September 21, 2017
Summer is a time to refresh the soul. I spent a small part of my summer doing that by spending some time as a student of the arts.
Some background: I am a physicist. I majored in math and physics in college, and they have been at the core of my career.
But many of the courses I sampled as an undergraduate and in graduate school – in literature, history, music and other fields – have played a huge role in enriching my life. They inform what I read for pleasure, and they have been a continual source of new intellectual interests throughout my life.
Music has been a part of my life since I was a child. I started playing the cello in elementary school.
For nine days this summer, I put aside (most of) my duties as provost and joined about 90 other students enrolled in the chamber music seminar put on by the St. Lawrence String Quartet, based here at Stanford.
These were nine intense days, focused 100 percent on playing music. They were filled with practice, rehearsals with my group, coaching sessions with amazing professional musicians, master classes, performances and impromptu music making with other students late into the night.
It was humbling, to say the least.
It reminded me, first of all, what it’s like to be a struggling student. I was certainly in the bottom quartile of the class! Second, it pushed me well outside of my comfort zone. I find the public coaching and performance parts quite intimidating. But in the process, I made some wonderful new friends and learned so much about the music making.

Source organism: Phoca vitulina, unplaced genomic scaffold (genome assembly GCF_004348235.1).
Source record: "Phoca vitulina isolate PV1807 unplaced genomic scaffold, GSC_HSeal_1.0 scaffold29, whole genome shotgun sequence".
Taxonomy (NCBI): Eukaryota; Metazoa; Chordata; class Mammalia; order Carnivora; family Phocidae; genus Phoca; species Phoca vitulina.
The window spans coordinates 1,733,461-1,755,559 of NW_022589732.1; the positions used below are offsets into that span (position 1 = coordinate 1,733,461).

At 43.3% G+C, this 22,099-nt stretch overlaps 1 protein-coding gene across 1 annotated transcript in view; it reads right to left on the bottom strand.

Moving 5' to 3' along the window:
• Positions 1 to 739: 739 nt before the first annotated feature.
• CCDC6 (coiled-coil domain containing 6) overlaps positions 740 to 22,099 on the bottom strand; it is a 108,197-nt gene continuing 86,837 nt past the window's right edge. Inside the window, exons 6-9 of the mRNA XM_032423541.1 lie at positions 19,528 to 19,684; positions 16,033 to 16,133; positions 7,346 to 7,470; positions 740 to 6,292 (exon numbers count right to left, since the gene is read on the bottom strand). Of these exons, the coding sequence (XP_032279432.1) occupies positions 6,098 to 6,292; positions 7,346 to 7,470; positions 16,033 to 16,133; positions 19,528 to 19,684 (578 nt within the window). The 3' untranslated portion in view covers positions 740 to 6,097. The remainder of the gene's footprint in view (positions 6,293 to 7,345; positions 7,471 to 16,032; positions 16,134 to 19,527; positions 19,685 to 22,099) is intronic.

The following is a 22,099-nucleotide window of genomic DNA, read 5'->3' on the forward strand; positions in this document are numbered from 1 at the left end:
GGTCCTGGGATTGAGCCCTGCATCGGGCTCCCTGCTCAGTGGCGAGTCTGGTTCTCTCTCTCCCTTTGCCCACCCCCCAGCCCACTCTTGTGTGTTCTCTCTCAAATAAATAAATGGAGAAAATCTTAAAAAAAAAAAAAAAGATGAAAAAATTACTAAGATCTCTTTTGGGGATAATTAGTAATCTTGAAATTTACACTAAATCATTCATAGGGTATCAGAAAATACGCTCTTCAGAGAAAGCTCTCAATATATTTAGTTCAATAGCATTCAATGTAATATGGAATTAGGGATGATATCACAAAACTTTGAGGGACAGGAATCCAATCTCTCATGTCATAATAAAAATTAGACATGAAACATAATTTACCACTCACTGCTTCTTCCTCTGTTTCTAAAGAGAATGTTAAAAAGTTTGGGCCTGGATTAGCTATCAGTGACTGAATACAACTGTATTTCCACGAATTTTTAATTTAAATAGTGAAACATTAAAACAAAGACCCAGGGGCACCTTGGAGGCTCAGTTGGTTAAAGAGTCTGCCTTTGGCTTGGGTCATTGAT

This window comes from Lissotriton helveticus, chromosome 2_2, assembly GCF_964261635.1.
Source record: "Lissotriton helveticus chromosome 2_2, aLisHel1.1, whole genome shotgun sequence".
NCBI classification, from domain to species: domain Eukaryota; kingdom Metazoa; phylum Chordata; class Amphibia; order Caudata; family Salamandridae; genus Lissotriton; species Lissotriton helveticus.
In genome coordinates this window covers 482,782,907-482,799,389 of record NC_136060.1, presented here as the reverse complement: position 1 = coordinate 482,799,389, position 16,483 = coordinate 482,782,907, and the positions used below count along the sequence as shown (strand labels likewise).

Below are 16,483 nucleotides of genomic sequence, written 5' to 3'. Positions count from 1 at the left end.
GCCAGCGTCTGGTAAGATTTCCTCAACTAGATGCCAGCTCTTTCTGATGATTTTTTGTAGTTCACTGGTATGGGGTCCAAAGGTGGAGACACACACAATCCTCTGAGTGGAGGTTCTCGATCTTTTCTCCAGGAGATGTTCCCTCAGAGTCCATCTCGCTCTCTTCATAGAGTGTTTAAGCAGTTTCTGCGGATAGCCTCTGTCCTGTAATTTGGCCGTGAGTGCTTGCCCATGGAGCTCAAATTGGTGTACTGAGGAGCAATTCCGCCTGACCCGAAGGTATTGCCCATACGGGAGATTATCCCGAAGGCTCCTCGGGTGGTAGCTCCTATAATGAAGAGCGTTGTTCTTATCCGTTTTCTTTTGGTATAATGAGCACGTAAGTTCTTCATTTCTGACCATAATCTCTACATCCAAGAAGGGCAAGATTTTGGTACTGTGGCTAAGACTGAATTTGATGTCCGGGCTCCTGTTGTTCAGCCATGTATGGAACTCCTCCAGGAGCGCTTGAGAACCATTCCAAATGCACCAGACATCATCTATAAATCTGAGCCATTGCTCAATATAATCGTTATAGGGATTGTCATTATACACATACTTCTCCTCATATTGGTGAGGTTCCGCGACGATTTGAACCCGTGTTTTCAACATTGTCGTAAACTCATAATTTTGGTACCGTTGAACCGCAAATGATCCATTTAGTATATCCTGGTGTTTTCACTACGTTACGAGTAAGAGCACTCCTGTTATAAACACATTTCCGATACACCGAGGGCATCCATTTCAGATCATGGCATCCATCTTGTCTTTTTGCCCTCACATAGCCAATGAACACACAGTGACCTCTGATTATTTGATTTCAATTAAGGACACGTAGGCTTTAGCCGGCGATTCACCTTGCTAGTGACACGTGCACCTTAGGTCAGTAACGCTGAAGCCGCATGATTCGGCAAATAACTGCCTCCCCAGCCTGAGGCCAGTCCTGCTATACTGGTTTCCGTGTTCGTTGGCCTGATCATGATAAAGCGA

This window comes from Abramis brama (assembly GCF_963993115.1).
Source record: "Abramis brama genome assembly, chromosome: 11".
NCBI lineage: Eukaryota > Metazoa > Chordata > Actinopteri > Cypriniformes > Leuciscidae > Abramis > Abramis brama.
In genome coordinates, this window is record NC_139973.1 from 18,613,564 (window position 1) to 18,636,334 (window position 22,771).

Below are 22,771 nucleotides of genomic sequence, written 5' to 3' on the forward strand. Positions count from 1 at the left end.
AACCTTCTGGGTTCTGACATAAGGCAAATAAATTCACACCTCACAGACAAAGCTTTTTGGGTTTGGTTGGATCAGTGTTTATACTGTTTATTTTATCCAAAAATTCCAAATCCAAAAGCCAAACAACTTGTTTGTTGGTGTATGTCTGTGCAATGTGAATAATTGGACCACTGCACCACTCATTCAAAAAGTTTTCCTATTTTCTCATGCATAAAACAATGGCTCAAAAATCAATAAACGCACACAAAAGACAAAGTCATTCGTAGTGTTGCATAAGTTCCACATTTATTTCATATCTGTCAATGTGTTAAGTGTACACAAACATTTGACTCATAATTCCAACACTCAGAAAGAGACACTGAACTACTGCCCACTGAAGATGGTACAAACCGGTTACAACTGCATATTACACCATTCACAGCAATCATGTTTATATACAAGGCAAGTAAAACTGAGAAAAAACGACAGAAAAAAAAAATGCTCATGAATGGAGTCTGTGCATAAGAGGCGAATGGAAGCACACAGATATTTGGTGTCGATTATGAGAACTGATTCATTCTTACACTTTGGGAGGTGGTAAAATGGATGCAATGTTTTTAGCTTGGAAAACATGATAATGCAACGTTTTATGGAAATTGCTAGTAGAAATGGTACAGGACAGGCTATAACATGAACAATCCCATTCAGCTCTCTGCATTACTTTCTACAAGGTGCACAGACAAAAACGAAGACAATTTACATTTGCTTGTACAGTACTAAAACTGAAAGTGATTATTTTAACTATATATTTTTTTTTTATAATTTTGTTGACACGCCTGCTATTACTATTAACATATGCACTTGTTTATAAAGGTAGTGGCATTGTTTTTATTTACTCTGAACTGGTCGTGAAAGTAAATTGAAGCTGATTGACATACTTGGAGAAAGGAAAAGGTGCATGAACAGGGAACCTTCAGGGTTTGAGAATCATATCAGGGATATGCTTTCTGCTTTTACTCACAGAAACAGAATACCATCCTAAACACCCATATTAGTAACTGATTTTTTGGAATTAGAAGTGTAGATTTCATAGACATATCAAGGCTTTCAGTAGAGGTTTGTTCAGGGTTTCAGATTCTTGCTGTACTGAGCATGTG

Chamber music is, at its heart, an intimate form of conversation between the individuals in the group. And it is also a collaborative project in the ultimate performance, where we share our insights with the audience. Pushing oneself into this kind of experience is exactly what we need from time to time.
A few weeks later, I continued as a student of the arts in another way. I have heard from Stanford students at all levels, in all majors, what a fabulous teacher Alex Nemerov is. Alex chairs our Department of Art & Art History and is a scholar of American art.
When I had first visited the Anderson Collection on campus, I happened to thumb through a book that included a short article Alex had written about Jackson Pollock’s painting Lucifer, which I do not understand, and William Faulkner’s novel Intruder in the Dust, which I love. Intrigued, and somewhat on a whim, I had reached out to Alex to learn more.
He graciously agreed to have lunch, which we finally got around to this summer, and it was a wonderful conversation. I asked his advice on how to approach Pollock and other abstract art – again, venturing outside my comfort zone. At the end of a fascinating discussion on many topics, he invited me to sit in on one of his lectures, to which I’m greatly looking forward!
I thought about these experiences as I prepared to speak to our incoming undergraduates and their parents at New Student Orientation this week. Two themes I emphasized were academic exploration and academic breadth.
Undergraduates have a special opportunity to sample broadly across Stanford’s academic offerings, following their curiosity. Doing this offers an opportunity to discover new interests. It provides exposure to the broad foundation of knowledge and development of flexible skills that are important in the contemporary work world.
But sampling broadly also offers an opportunity to tap into subjects that just might provide those surprising, soul-refreshing experiences in one’s future – not only in the slower days of summer, but each day throughout the year.